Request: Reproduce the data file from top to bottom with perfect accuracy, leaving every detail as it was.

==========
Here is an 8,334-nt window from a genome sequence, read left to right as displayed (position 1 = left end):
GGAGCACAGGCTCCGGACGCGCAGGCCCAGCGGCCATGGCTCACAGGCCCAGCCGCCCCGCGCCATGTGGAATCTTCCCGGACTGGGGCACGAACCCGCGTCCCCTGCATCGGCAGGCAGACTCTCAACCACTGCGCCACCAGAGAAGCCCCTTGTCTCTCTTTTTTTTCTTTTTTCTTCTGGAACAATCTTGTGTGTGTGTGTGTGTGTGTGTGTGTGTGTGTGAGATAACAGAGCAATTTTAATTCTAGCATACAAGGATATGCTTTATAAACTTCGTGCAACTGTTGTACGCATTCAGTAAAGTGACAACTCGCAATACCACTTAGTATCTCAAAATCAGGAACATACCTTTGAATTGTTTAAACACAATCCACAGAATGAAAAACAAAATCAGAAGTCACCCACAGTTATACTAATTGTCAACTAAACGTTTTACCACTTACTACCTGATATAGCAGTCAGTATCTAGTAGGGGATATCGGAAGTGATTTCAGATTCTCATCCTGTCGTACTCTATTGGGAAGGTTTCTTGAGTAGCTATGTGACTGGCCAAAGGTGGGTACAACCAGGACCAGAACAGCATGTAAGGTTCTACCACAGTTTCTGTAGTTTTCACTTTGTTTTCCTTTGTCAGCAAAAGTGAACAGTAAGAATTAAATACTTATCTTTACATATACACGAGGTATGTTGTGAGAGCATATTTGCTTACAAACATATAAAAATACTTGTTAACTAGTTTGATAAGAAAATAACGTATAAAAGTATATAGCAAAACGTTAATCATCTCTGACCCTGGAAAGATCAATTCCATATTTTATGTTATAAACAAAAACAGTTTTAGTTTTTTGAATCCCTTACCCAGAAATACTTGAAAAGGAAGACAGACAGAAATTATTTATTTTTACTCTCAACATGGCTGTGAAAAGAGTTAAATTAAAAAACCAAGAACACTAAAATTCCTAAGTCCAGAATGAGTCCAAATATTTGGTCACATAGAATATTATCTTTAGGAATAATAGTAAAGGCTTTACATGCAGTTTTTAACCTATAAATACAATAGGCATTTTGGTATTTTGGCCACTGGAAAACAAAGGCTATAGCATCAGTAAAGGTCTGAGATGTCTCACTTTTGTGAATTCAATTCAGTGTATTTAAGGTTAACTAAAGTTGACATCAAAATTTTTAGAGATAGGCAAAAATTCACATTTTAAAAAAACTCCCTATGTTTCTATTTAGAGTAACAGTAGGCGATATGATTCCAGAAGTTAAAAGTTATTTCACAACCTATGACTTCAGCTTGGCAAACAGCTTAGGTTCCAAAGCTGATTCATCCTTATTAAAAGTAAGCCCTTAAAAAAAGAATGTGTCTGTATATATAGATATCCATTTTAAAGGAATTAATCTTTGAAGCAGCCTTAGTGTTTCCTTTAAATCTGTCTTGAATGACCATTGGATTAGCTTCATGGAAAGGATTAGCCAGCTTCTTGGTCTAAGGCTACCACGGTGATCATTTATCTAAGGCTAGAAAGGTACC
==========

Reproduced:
Here is an 8,334-nt window from a genome sequence, read left to right as displayed (position 1 = left end):
GGAGCACAGGCTCCGGACGCGCAGGCCCAGCGGCCATGGCTCACAGGCCCAGCCGCCCCGCGCCATGTGGAATCTTCCCGGACTGGGGCACGAACCCGCGTCCCCTGCATCGGCAGGCAGACTCTCAACCACTGCGCCACCAGAGAAGCCCCTTGTCTCTCTTTTTTTTCTTTTTTCTTCTGGAACAATCTTGTGTGTGTGTGTGTGTGTGTGTGTGTGTGTGTGAGATAACAGAGCAATTTTAATTCTAGCATACAAGGATATGCTTTATAAACTTCGTGCAACTGTTGTACGCATTCAGTAAAGTGACAACTCGCAATACCACTTAGTATCTCAAAATCAGGAACATACCTTTGAATTGTTTAAACACAATCCACAGAATGAAAAACAAAATCAGAAGTCACCCACAGTTATACTAATTGTCAACTAAACGTTTTACCACTTACTACCTGATATAGCAGTCAGTATCTAGTAGGGGATATCGGAAGTGATTTCAGATTCTCATCCTGTCGTACTCTATTGGGAAGGTTTCTTGAGTAGCTATGTGACTGGCCAAAGGTGGGTACAACCAGGACCAGAACAGCATGTAAGGTTCTACCACAGTTTCTGTAGTTTTCACTTTGTTTTCCTTTGTCAGCAAAAGTGAACAGTAAGAATTAAATACTTATCTTTACATATACACGAGGTATGTTGTGAGAGCATATTTGCTTACAAACATATAAAAATACTTGTTAACTAGTTTGATAAGAAAATAACGTATAAAAGTATATAGCAAAACGTTAATCATCTCTGACCCTGGAAAGATCAATTCCATATTTTATGTTATAAACAAAAACAGTTTTAGTTTTTTGAATCCCTTACCCAGAAATACTTGAAAAGGAAGACAGACAGAAATTATTTATTTTTACTCTCAACATGGCTGTGAAAAGAGTTAAATTAAAAAACCAAGAACACTAAAATTCCTAAGTCCAGAATGAGTCCAAATATTTGGTCACATAGAATATTATCTTTAGGAATAATAGTAAAGGCTTTACATGCAGTTTTTAACCTATAAATACAATAGGCATTTTGGTATTTTGGCCACTGGAAAACAAAGGCTATAGCATCAGTAAAGGTCTGAGATGTCTCACTTTTGTGAATTCAATTCAGTGTATTTAAGGTTAACTAAAGTTGACATCAAAATTTTTAGAGATAGGCAAAAATTCACATTTTAAAAAAACTCCCTATGTTTCTATTTAGAGTAACAGTAGGCGATATGATTCCAGAAGTTAAAAGTTATTTCACAACCTATGACTTCAGCTTGGCAAACAGCTTAGGTTCCAAAGCTGATTCATCCTTATTAAAAGTAAGCCCTTAAAAAAAGAATGTGTCTGTATATATAGATATCCATTTTAAAGGAATTAATCTTTGAAGCAGCCTTAGTGTTTCCTTTAAATCTGTCTTGAATGACCATTGGATTAGCTTCATGGAAAGGATTAGCCAGCTTCTTGGTCTAAGGCTACCACGGTGATCATTTATCTAAGGCTAGAAAGGTACC